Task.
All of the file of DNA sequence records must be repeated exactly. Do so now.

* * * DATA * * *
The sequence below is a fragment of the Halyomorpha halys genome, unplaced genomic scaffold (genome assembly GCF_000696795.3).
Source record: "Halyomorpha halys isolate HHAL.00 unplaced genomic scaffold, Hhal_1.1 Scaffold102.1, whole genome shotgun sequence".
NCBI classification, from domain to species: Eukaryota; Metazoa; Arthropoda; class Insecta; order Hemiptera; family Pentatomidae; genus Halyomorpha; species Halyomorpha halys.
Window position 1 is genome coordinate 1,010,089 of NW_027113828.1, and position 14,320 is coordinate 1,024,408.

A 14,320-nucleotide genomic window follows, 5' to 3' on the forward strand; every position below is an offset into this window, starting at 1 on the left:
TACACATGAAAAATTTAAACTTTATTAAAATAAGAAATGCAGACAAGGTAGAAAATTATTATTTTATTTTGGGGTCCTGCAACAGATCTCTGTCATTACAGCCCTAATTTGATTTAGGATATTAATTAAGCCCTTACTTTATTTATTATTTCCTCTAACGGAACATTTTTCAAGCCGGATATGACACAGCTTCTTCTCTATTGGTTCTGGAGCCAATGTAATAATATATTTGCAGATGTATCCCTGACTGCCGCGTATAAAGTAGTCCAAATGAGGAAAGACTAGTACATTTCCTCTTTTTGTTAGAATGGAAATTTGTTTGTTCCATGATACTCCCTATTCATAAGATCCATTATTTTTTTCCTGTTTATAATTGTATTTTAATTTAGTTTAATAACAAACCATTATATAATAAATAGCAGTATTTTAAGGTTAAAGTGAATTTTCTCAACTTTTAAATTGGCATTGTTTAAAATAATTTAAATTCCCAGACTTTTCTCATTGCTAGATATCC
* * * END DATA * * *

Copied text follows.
The sequence below is a fragment of the Halyomorpha halys genome, unplaced genomic scaffold (genome assembly GCF_000696795.3).
Source record: "Halyomorpha halys isolate HHAL.00 unplaced genomic scaffold, Hhal_1.1 Scaffold102.1, whole genome shotgun sequence".
NCBI classification, from domain to species: Eukaryota; Metazoa; Arthropoda; class Insecta; order Hemiptera; family Pentatomidae; genus Halyomorpha; species Halyomorpha halys.
Window position 1 is genome coordinate 1,010,089 of NW_027113828.1, and position 14,320 is coordinate 1,024,408.

A 14,320-nucleotide genomic window follows, 5' to 3' on the forward strand; every position below is an offset into this window, starting at 1 on the left:
TACACATGAAAAATTTAAACTTTATTAAAATAAGAAATGCAGACAAGGTAGAAAATTATTATTTTATTTTGGGGTCCTGCAACAGATCTCTGTCATTACAGCCCTAATTTGATTTAGGATATTAATTAAGCCCTTACTTTATTTATTATTTCCTCTAACGGAACATTTTTCAAGCCGGATATGACACAGCTTCTTCTCTATTGGTTCTGGAGCCAATGTAATAATATATTTGCAGATGTATCCCTGACTGCCGCGTATAAAGTAGTCCAAATGAGGAAAGACTAGTACATTTCCTCTTTTTGTTAGAATGGAAATTTGTTTGTTCCATGATACTCCCTATTCATAAGATCCATTATTTTTTTCCTGTTTATAATTGTATTTTAATTTAGTTTAATAACAAACCATTATATAATAAATAGCAGTATTTTAAGGTTAAAGTGAATTTTCTCAACTTTTAAATTGGCATTGTTTAAAATAATTTAAATTCCCAGACTTTTCTCATTGCTAGATATCC